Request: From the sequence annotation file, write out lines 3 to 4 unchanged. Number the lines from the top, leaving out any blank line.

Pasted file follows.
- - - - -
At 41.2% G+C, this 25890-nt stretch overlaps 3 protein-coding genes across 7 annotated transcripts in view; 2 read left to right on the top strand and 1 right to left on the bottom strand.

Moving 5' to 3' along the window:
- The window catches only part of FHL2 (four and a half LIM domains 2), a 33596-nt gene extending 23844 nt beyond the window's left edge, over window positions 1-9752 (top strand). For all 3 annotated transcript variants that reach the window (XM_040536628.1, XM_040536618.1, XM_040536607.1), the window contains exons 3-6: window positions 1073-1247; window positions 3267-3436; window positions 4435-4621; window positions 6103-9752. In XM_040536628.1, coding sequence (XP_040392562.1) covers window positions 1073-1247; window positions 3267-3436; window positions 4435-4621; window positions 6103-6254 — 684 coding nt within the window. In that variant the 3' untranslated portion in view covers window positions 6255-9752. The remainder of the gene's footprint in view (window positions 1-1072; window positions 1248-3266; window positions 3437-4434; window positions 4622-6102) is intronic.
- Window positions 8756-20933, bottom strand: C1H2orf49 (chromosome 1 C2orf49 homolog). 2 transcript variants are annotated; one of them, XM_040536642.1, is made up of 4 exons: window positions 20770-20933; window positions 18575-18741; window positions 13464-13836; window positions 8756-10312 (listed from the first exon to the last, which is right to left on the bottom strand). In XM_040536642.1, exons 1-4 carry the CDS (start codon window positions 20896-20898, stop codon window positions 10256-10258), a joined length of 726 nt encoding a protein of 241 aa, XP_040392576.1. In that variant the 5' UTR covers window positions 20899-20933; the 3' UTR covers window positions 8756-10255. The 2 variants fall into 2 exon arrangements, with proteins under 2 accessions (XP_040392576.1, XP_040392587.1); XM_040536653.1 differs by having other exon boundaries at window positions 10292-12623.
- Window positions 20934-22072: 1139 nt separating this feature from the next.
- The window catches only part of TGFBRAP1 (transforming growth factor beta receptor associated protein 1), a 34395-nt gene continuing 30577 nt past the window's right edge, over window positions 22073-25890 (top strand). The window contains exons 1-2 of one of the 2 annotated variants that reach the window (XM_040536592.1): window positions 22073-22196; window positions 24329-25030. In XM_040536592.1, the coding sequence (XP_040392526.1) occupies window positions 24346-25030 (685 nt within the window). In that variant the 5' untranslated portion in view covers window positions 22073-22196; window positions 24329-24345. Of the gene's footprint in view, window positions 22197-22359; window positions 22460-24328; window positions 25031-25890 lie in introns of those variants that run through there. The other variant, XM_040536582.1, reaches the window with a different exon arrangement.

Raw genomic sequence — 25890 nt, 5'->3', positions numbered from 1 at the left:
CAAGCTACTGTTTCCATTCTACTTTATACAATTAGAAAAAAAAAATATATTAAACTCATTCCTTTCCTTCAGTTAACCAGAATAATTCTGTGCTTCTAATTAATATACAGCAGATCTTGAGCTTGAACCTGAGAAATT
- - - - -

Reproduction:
- The window catches only part of FHL2 (four and a half LIM domains 2), a 33596-nt gene extending 23844 nt beyond the window's left edge, over window positions 1-9752 (top strand). For all 3 annotated transcript variants that reach the window (XM_040536628.1, XM_040536618.1, XM_040536607.1), the window contains exons 3-6: window positions 1073-1247; window positions 3267-3436; window positions 4435-4621; window positions 6103-9752. In XM_040536628.1, coding sequence (XP_040392562.1) covers window positions 1073-1247; window positions 3267-3436; window positions 4435-4621; window positions 6103-6254 — 684 coding nt within the window. In that variant the 3' untranslated portion in view covers window positions 6255-9752. The remainder of the gene's footprint in view (window positions 1-1072; window positions 1248-3266; window positions 3437-4434; window positions 4622-6102) is intronic.
- Window positions 8756-20933, bottom strand: C1H2orf49 (chromosome 1 C2orf49 homolog). 2 transcript variants are annotated; one of them, XM_040536642.1, is made up of 4 exons: window positions 20770-20933; window positions 18575-18741; window positions 13464-13836; window positions 8756-10312 (listed from the first exon to the last, which is right to left on the bottom strand). In XM_040536642.1, exons 1-4 carry the CDS (start codon window positions 20896-20898, stop codon window positions 10256-10258), a joined length of 726 nt encoding a protein of 241 aa, XP_040392576.1. In that variant the 5' UTR covers window positions 20899-20933; the 3' UTR covers window positions 8756-10255. The 2 variants fall into 2 exon arrangements, with proteins under 2 accessions (XP_040392576.1, XP_040392587.1); XM_040536653.1 differs by having other exon boundaries at window positions 10292-12623.